ATLANTA — Psyllium fiber protects against ulcerative colitis and suppresses inflammation by activating the bile acid nuclear receptor, a mechanism that was previously unrecognized, according to a new study by researchers in the Institute for Biomedical Sciences at Georgia State University.
The findings published in the journal Cellular and Molecular Gastroenterology and Hepatology (CMGH) reveal that psyllium, which is semi-soluble and derived from Plantago seeds, inhibits inflammation that can lead to colitis in mice by increasing serum bile acids, resulting in the activation of the farnesoid X receptor (FXR), a bile acid nuclear receptor.
Fiber-rich foods promote intestinal and metabolic health, but the extent of protection varies for each fiber type and the mechanisms that offer this protection are poorly defined. It has been unclear whether dietary fiber can benefit severe forms of intestinal inflammation, such as Crohn’s disease and ulcerative colitis, which are collectively known as inflammatory bowel disease (IBD) and affect 3 million adults in the United States.
This study was designed to identify specific fibers that might protect mice in two models of experimental colitis. The study also investigated the mechanism by which protective fibers might suppress inflammation.
Several fibers were tested, including inulin, cellulose, pectin, glucomannan and psyllium. The authors found psyllium has the unique ability to improve two chronic inflammatory states: metabolic syndrome and colitis.
“The results were impressive in that even modest amounts of psyllium provided strong protection in both colitis models,” said Andrew Gewirtz, senior author of the study and Regents’ Professor in the Institute for Biomedical Sciences at Georgia State.
“That psyllium can offer protection against colitis fits with limited human studies that psyllium is effective in maintaining remission of ulcerative colitis, but its mechanism of action was largely unknown,” added lead author Alexis Bretin, a postdoctoral fellow in the Institute for Biomedical Sciences at Georgia State, who also noted that the new study has filled this gap of knowledge.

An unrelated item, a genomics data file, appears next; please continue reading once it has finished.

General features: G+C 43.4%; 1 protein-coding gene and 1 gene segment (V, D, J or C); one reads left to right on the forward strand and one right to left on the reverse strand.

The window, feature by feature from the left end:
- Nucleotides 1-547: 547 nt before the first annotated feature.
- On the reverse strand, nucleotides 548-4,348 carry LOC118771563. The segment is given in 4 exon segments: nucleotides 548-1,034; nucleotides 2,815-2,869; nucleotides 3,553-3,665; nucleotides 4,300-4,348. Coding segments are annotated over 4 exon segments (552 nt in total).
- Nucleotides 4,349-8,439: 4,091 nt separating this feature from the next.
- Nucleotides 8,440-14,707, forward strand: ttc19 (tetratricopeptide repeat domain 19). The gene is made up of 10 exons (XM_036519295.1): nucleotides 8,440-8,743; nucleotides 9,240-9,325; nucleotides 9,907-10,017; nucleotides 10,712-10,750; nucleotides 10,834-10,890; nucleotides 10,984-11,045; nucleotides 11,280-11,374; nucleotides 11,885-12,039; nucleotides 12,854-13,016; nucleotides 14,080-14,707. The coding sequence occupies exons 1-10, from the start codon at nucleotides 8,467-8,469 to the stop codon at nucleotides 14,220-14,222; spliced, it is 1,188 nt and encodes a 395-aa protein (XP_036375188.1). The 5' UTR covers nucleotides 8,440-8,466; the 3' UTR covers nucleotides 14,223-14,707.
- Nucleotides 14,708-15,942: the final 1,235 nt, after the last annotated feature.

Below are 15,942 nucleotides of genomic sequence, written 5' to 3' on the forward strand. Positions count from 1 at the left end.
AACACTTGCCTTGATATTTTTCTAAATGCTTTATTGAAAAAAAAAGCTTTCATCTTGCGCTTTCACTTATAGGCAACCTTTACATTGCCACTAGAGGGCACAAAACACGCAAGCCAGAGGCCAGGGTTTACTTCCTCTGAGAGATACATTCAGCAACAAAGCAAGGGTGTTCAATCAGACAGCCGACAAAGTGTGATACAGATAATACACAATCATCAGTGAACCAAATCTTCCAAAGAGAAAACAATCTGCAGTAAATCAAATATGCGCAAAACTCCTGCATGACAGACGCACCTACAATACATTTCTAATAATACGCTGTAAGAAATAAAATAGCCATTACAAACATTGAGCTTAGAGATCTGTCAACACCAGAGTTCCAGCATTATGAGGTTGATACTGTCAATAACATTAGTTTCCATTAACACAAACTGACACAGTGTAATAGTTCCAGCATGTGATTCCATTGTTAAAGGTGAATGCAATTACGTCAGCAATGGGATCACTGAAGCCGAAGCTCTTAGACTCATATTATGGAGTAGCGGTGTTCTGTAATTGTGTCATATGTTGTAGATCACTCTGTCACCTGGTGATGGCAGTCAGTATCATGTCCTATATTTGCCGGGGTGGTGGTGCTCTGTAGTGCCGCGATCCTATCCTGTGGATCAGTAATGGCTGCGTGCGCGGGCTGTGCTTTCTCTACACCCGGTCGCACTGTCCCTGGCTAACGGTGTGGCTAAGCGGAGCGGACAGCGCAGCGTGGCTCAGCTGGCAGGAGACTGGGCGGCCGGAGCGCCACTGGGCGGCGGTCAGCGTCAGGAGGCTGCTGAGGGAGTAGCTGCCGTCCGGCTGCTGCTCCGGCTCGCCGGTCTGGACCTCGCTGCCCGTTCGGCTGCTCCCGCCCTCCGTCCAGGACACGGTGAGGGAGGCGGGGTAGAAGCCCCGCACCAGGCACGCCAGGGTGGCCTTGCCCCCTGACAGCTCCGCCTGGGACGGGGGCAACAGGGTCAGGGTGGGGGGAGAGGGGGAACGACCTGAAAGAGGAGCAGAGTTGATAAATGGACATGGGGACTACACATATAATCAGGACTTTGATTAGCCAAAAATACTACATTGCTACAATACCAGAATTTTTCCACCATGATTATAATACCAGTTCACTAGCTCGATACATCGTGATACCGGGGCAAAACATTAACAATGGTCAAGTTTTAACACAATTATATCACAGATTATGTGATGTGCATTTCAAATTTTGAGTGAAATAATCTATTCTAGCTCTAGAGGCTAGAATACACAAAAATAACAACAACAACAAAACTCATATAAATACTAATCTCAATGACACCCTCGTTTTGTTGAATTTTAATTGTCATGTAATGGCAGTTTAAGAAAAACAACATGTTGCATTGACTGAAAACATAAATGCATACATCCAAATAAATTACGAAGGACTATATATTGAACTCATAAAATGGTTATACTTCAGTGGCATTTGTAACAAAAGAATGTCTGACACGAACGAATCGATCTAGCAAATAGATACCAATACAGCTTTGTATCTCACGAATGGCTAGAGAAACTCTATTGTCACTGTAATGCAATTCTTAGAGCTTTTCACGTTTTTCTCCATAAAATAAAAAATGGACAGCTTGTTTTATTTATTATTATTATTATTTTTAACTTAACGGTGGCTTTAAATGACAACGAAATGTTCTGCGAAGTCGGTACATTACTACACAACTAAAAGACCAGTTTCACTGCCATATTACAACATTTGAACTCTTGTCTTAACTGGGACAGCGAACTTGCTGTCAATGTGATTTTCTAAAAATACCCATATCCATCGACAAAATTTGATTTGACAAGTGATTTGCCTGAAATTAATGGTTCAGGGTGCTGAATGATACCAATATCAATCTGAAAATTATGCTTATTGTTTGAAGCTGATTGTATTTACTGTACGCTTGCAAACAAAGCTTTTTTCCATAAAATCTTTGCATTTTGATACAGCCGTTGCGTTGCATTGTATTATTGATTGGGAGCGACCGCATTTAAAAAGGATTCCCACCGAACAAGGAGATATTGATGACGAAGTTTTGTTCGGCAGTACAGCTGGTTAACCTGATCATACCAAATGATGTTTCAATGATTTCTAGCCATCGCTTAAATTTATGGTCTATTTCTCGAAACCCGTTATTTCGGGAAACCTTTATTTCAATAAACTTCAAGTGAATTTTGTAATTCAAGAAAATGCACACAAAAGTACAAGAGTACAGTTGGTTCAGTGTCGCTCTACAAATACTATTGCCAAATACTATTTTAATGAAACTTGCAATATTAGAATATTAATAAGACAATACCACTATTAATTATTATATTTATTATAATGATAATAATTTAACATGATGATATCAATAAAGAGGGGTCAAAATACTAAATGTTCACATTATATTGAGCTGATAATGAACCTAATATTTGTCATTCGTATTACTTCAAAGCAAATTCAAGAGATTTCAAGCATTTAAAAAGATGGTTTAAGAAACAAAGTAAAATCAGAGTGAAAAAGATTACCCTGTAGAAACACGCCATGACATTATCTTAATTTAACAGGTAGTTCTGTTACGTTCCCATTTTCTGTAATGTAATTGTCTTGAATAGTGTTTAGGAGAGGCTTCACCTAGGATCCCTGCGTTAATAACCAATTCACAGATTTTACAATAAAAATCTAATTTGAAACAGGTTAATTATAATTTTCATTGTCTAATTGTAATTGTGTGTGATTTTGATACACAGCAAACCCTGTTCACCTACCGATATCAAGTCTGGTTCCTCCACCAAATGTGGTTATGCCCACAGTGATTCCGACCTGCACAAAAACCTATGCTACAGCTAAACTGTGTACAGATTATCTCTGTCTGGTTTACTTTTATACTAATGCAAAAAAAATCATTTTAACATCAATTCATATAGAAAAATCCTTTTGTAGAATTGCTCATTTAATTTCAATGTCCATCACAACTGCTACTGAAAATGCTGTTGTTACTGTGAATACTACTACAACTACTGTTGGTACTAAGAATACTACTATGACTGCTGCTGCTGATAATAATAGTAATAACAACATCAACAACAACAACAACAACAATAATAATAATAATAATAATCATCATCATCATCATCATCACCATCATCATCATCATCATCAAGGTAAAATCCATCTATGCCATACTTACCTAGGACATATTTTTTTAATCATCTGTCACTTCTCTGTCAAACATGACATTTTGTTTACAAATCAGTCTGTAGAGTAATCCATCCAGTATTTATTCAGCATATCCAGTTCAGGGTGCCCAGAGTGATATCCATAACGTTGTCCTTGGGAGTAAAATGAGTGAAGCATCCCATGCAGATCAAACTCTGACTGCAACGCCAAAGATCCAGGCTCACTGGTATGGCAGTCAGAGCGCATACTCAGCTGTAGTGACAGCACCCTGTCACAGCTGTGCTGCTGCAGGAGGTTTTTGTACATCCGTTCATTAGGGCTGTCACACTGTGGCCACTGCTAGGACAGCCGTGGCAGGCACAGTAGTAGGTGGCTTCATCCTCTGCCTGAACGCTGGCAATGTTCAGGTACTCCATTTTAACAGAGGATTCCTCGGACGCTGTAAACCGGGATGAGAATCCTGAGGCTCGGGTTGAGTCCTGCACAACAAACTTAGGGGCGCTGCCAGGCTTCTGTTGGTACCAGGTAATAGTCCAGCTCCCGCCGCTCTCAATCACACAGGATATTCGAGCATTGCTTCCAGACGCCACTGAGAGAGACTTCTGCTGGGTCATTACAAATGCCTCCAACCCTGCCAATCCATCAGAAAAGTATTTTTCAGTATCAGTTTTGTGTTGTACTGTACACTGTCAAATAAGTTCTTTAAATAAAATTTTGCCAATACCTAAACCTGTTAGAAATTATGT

Psyllium led to an increase in bile acids that resulted in activation of the FXR bile acid receptor. Such FXR activation was necessary and sufficient to prevent colitis. This suggests that pharmacologic FXR activation might be useful in managing IBD.
The study also provides evidence that dietary fiber can benefit IBD, which has been unclear.
“There has been a lack of consensus on the impact of dietary fiber on IBD, and the notion that soluble/fermentable fibers might negatively impact IBD has prompted many patients to consume low-fiber diets, thus missing out on the broad array of health benefits provided by fiber,” Gewirtz said. “Our findings indicate distinct fibers act quite differently from each other and thus more human studies of specific fibers are warranted.”
Additional authors of the study were Jun Zou and Vu L. Ngo of the Institute for Biomedical Sciences at Georgia State; Beng San Yeoh and Matam Vijay-Kumar of the University of Toledo College of Medicine and Life Sciences; Shawn Winer of the University of Toronto; Daniel A. Winer of the University of Toronto and Buck Institute for Research on Aging; Lavanya Reddivari of Purdue University; Michael Pellizzon of Research Diets Inc.; William A. Walters and Ruth Ley of the Max Planck Institute for Biology; Andrew D. Patterson of The Pennsylvania State University; and Benoit Chassaing of the Université Paris Cité.
The study is funded by the National Institutes of Health.
To read the study, visit https://www.cmghjournal.org/article/S2352-345X(23)00026-7/fulltext.
Institute for Biomedical Sciences